The fair country of England is quite famous for its ghostly apparitions from the shade of Hamlet's father in the play 'The Tragic History of Hamlet', the ghost of Marley in the Christmas Carol by Charles Dickens and to the delightful Canterville Ghost by Oscar Wilde.
For the lover's of ghostly spirits there are today many old manor houses, castles and abbeys in the British Isles that are rumored to be haunting grounds for an assortment of spooks. Here are a number of edifices compiled by the National Trust of England that would be of interest to ghost hunters and also for other visitors.
BICKLING HALL, NORFOLK:
Blickling Estate is a treasure trove of romantic buildings, beautiful and extensive gardens and a landscaped park. You might hear the dying groans of Sir Henry Hobart who was killed in a duel, or witness Ann Boleyn's unhappy spirit wandering through the stately manor in your vis
In the 13th cent Buckland Abbey was home to the Cistercian monks who built the Abbey and worked and farmed the estate grounds. Later two swashbuckling seafaring adventurers – Sir Richard Grenville and Sir Francis Drake – changed the shape of the abbey to their tastes and the fate of the country with their daring deeds. Today both of their spirits, accompanied by hell hounds, are rumored to haunt the former abbey.
Cotehele is a sturdy Tudor manor house with many stories and legends that will interest the visitor through a guided tour. The rooms and halls are ornamented and festooned with tapestries and adorned with textiles, arms and armor, pewter, brass and old oak furniture. A visitor can explore the pleasant Valley Garden, which includes a medieval stewpond and dovecote, the Upper Garden or the two orchards planted with local apples and cherries. Yet it is haunted by the sounds of strange music, hazy figures and there is musky strange smell that permeates the interior.
EAST RIDDLESDEN HALL:
Visitors to the edifice can examine the exquisite embroideries and blackwork, oak furniture and pewter in the interior of the Manor House. A visitor can also enjoy strolling through the gardens of East Riddlesden with pink cherry trees, clematis, borders, daffodils and soothing lavender beds. Yet, despite the tranquility there are spirits that haunt the estate. One will encounter the White Woman who drowned in the ground's fish pond or meet the Grey Lady whose husband locked her in her room and starved her to death.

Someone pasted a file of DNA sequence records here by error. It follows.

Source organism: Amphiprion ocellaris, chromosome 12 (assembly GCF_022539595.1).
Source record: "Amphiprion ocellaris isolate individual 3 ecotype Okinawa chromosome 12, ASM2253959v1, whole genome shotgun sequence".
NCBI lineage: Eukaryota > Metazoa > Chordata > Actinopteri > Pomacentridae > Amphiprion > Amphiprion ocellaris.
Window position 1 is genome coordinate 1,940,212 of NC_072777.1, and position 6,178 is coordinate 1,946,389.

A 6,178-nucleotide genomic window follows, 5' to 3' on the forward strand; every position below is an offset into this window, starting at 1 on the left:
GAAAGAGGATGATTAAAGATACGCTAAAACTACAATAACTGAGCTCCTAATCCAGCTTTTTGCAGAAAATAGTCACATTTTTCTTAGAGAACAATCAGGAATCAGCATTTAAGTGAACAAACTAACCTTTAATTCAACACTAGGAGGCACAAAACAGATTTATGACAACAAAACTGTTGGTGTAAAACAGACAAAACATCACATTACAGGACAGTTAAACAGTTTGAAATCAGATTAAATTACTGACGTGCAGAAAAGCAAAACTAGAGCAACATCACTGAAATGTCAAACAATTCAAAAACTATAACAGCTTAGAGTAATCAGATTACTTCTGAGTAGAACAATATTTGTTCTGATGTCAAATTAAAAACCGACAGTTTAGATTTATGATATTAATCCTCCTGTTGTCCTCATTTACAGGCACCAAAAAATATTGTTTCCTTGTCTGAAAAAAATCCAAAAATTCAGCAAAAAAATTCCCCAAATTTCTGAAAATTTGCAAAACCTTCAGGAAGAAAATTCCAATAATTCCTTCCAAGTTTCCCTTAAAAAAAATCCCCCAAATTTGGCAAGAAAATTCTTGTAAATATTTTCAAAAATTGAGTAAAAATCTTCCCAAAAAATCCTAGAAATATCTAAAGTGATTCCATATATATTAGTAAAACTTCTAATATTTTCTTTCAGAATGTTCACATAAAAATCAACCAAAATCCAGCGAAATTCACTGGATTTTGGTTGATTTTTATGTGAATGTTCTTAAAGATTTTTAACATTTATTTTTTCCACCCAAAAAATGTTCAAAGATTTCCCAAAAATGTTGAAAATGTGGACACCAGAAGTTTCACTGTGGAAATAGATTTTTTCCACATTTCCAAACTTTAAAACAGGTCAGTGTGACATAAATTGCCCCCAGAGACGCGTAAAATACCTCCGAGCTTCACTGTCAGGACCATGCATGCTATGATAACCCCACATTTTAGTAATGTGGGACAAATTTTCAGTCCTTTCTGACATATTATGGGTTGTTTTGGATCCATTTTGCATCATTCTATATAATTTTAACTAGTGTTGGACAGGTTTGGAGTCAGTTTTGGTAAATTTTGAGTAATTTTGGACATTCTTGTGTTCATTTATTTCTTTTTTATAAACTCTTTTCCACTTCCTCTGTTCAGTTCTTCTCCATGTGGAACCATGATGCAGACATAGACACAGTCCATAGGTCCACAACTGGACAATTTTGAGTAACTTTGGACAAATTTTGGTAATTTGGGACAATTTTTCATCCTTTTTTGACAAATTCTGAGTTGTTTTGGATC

RUFFORD OLD HALL, LANCANSHIRE:
The hall is one Lancashire's finest 16th-century Tudor buildings, where William Shakespeare once performed for the owner, Sir Thomas Hesketh, and his esteemed guests.. As with all historic edifices it is decorated and ornamented with a fine collection of furniture, arms, armor and tapestries. The estate grounds are delightful where a visitor can enjoy the gardens, topiary and sculpture and a walk in the woodlands, alongside the canal. You will meet the spirit of the Lady in Grey, Elizabeth Hesketh who became ill while her husband was at war overseas. She vowed she would not leave this world without saying goodbye to her dear husband, who never returned.
HAM HOUSE, SURREY:
Ham House, rich in history, lore and atmosphere, is one of a series of grand houses and palaces alongside the River Thames. Ham manor house is largely the vision of Elizabeth Murray, Countess of Dysart, who was deeply embroiled in the politics of the English Civil War in the 1670's and subsequent restoration of the monarchy. The fine interiors and historic gardens make this a fascinating place to visit. The spirit of the Countess lingers there – maybe she can't bear to leave her masterpiece she created or she is paying for her misdemeanors during her play at politics.
Outside of 'ghostly encounters', The National Trust of England founded in 1895 to preserve places of historic interest or natural beauty permanently for the nation and visitors alike to enjoy would be of interest. Every one of the National Trust's historic houses is unique and holds the secrets of those who once lived and worked there; the garden and landscape surrounding these interesting and well ordered historical sites promises amazing views and different beauty with each season. Also the National Trust looks after forests, woods, fens, beaches, farmland, downs, moorland, islands, archaeological remains, castles, nature reserves, villages to the attention of visitors. –
Are you planning a trip to the UK? Then why not make the most of your visit with the National Trust Touring Pass? A 7 or 14 day pass with maps will give you free entry to over 300 historic houses and gardens in England, Wales and Northern Ireland
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